Recently, there has been a great deal of hype about cloud computing. Cloud computing is associated with a new paradigm for the provision of computing infrastructure. This paradigm shifts the location of this infrastructure to the network to reduce the costs associated with the management of hardware and software resources. Hence, businesses and users become able to access application services from anywhere in the world on demand. Therefore, it represents the long-held dream of envisioning computing as a utility where the economy of scale principles help to drive the cost of computing infrastructure eectively down. Big players such as Amazon, Google, IBM, Microsoft and Sun Microsystems have established their data centers for hosting cloud computing applications in various locations around the world to provide redundancy and ensure reliability in case of site failures. The figure below illustrates an example of a server farm in one of data centers for one of the big providers of cloud computing resources.
In fact, there has been much discussion in industry and academia about what cloud computing actually means. The US National Institute of Standards and Technology (NIST) has developed a working definition that covers the commonly agreed aspects of cloud computing. The NIST definition is widely referenced in US government documents and projects. It summarizes cloud computing as: "model for enabling convenient, on-demand network access to a shared pool of configurable computing resources (e.g., networks, servers, storage, applications, and services) that can be rapidly provisioned and released with minimal management effort or service provider interaction". According to this definition, cloud computing has the following essential characteristics:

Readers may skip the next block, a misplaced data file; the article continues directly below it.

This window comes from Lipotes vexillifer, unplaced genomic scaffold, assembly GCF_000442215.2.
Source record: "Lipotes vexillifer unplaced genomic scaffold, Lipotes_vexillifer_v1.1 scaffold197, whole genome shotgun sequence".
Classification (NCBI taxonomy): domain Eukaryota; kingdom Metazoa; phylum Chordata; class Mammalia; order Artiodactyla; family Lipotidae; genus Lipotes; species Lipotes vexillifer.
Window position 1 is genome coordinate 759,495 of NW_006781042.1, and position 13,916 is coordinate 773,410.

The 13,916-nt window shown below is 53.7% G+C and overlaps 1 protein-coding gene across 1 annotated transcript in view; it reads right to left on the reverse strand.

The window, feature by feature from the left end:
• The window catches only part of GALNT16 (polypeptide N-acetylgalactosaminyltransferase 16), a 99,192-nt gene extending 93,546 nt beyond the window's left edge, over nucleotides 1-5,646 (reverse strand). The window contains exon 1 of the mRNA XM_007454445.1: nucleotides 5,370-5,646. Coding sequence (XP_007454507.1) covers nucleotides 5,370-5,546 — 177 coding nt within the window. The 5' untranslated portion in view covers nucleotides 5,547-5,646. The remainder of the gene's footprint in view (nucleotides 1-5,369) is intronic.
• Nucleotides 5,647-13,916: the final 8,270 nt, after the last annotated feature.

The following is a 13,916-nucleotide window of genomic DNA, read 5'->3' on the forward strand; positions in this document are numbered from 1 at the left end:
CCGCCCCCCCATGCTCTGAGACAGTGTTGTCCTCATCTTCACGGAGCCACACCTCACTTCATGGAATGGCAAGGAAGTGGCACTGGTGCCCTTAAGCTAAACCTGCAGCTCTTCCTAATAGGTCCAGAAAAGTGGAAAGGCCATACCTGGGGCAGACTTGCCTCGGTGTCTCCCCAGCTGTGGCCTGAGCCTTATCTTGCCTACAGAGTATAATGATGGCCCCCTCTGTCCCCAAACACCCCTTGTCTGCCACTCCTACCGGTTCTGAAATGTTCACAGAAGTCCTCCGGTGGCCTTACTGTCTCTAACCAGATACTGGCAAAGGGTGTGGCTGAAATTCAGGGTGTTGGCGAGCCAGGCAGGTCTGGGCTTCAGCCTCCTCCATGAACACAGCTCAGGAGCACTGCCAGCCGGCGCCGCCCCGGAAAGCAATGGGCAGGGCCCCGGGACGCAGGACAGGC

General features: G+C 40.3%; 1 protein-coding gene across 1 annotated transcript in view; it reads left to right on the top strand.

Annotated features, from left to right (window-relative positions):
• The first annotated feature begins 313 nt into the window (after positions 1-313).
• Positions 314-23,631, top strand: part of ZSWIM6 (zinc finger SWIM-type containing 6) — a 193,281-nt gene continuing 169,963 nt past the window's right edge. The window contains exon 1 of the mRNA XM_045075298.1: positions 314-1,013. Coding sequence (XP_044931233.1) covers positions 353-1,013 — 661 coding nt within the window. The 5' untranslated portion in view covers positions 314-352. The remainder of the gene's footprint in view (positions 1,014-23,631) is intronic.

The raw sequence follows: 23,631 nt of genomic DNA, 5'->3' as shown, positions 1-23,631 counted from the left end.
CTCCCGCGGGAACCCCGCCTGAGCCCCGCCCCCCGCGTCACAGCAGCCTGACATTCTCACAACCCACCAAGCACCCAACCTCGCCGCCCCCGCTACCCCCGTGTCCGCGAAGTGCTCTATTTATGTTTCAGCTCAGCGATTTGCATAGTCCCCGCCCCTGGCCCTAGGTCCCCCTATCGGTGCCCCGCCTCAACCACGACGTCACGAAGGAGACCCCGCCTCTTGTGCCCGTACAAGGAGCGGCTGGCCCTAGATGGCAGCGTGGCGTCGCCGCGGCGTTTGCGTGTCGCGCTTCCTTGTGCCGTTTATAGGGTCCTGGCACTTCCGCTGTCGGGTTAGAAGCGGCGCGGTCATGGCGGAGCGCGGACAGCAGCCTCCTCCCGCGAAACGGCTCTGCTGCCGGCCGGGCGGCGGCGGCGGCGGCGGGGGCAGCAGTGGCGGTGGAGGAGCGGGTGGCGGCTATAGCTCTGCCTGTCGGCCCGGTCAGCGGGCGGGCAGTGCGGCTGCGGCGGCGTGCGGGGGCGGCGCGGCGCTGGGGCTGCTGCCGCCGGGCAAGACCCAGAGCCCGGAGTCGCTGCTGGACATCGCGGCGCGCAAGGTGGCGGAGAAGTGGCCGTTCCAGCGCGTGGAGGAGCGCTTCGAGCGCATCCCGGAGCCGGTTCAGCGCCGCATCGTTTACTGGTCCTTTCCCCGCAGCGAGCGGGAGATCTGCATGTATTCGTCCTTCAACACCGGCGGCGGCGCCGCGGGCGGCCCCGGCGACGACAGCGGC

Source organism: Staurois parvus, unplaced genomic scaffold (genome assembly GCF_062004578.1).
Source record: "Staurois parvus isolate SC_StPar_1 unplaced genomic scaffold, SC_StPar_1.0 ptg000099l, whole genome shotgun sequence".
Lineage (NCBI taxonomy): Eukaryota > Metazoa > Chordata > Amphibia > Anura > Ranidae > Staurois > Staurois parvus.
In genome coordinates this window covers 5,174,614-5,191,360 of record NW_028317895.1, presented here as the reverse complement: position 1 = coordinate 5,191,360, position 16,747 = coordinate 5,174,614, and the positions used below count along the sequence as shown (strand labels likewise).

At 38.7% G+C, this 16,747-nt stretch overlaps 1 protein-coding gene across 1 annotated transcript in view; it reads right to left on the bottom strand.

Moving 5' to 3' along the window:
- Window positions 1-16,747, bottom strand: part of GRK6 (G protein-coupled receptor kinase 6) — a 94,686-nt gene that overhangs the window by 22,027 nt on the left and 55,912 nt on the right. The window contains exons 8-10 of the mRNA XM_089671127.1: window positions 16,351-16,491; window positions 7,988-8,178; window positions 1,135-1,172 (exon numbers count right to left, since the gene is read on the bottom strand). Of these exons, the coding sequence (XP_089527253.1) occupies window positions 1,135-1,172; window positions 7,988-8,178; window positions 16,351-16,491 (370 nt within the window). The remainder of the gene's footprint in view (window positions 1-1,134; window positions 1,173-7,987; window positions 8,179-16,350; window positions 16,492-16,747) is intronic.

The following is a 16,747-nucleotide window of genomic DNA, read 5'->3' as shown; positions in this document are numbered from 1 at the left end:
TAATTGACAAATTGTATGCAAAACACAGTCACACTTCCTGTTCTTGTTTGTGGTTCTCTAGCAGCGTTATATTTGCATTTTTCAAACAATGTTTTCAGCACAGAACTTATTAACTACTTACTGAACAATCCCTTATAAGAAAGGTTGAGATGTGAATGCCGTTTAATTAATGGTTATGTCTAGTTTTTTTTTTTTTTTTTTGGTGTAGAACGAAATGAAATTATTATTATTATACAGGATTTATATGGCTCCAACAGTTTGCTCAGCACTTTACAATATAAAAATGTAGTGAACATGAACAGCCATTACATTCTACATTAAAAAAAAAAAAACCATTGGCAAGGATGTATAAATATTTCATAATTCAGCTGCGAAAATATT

- On-demand self-service: A consumer can unilaterally provision computing capabilities, such as server time and network storage, as needed automatically without requiring human interaction with each service's provider.
- Broad network access: Capabilities are available over the network and accessed through standard mechanisms that promote use by heterogeneous thin or thick client platforms (e.g., mobile phones, laptops, and PDAs).
- Resource pooling: The provider's computing resources are pooled to serve multiple consumers using a multi-tenant model, with dierent physical and virtual resources dynamically assigned and reassigned according to consumer demand. There is a sense of location independence in that the customer generally has no control or knowledge over the exact location of the provided resources but may be able to specify location at a higher level of abstraction (e.g., country, state, or datacenter). Examples of resources include storage, processing, memory, network bandwidth, virtual networks and virtual machines.
- Rapid elasticity: Capabilities can be rapidly and elastically provisioned, in some cases automatically, to quickly scale out and rapidly released to quickly scale in. To the consumer, the capabilities available for provisioning often appear to be unlimited and can be purchased in any quantity at any time.
- Measured Service: Cloud systems automatically control and optimize resource use by leveraging a metering capability at some level of abstraction appropriate to the type of service (e.g., storage, processing, bandwidth, and active user accounts). Resource usage can be monitored, controlled, and reported providing transparency for both the provider and consumer of the utilized service.
The denition also specifies the following levels of abstraction which are referred to as service models:
- Infrastructure as a Service (IaaS): Provision resources such as servers (often in the form of virtual machines), network bandwidth, storage, and related tools necessary to build an application environment from scratch (e.g. Amazon EC2, GoGrid, Eucalyptus, Rackspace, Terremark, Joyent).
- Platform as a Service (PaaS): Provides a higher-level environment where developers can write customized applications (e.g. Microsoft Azure, Google AppEngine, Cloud Foundry, Appfog, Gigaspaces). The maintenance, load-balancing and scale-out of the platform are done by the service provider and the developer can concentrate on the main functionalities of his application.
- Software as a Service (SaaS): Refers to special-purpose software made available through the Internet (e.g. SalesForce). Therefore, it does not require each end-user to manually download, install, congure, run or use the software applications on their own computing environments.